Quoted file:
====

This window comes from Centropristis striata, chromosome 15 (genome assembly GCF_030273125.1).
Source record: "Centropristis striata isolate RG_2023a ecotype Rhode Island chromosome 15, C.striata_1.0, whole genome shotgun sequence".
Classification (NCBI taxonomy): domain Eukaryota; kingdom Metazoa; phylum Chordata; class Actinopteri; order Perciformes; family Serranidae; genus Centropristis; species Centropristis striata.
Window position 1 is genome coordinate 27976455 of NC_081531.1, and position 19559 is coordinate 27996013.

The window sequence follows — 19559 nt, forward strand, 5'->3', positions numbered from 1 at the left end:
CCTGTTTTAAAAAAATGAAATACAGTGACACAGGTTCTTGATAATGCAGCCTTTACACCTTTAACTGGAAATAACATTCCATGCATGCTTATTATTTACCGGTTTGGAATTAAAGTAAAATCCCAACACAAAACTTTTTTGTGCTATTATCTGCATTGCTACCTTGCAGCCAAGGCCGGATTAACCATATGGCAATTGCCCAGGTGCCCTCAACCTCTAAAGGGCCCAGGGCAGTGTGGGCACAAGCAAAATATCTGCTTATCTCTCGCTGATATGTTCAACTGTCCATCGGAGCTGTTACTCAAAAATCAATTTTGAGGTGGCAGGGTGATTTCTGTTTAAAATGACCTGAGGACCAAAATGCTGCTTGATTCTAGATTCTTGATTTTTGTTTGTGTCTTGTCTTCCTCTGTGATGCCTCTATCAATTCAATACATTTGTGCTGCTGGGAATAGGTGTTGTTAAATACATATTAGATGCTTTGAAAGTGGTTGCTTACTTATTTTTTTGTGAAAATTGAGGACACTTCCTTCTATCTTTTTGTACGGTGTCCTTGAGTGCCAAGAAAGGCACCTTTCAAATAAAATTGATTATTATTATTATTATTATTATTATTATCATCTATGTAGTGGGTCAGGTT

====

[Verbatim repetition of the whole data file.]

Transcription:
This window comes from Centropristis striata, chromosome 15 (genome assembly GCF_030273125.1).
Source record: "Centropristis striata isolate RG_2023a ecotype Rhode Island chromosome 15, C.striata_1.0, whole genome shotgun sequence".
Classification (NCBI taxonomy): domain Eukaryota; kingdom Metazoa; phylum Chordata; class Actinopteri; order Perciformes; family Serranidae; genus Centropristis; species Centropristis striata.
Window position 1 is genome coordinate 27976455 of NC_081531.1, and position 19559 is coordinate 27996013.

The window sequence follows — 19559 nt, forward strand, 5'->3', positions numbered from 1 at the left end:
CCTGTTTTAAAAAAATGAAATACAGTGACACAGGTTCTTGATAATGCAGCCTTTACACCTTTAACTGGAAATAACATTCCATGCATGCTTATTATTTACCGGTTTGGAATTAAAGTAAAATCCCAACACAAAACTTTTTTGTGCTATTATCTGCATTGCTACCTTGCAGCCAAGGCCGGATTAACCATATGGCAATTGCCCAGGTGCCCTCAACCTCTAAAGGGCCCAGGGCAGTGTGGGCACAAGCAAAATATCTGCTTATCTCTCGCTGATATGTTCAACTGTCCATCGGAGCTGTTACTCAAAAATCAATTTTGAGGTGGCAGGGTGATTTCTGTTTAAAATGACCTGAGGACCAAAATGCTGCTTGATTCTAGATTCTTGATTTTTGTTTGTGTCTTGTCTTCCTCTGTGATGCCTCTATCAATTCAATACATTTGTGCTGCTGGGAATAGGTGTTGTTAAATACATATTAGATGCTTTGAAAGTGGTTGCTTACTTATTTTTTTGTGAAAATTGAGGACACTTCCTTCTATCTTTTTGTACGGTGTCCTTGAGTGCCAAGAAAGGCACCTTTCAAATAAAATTGATTATTATTATTATTATTATTATTATTATCATCTATGTAGTGGGTCAGGTT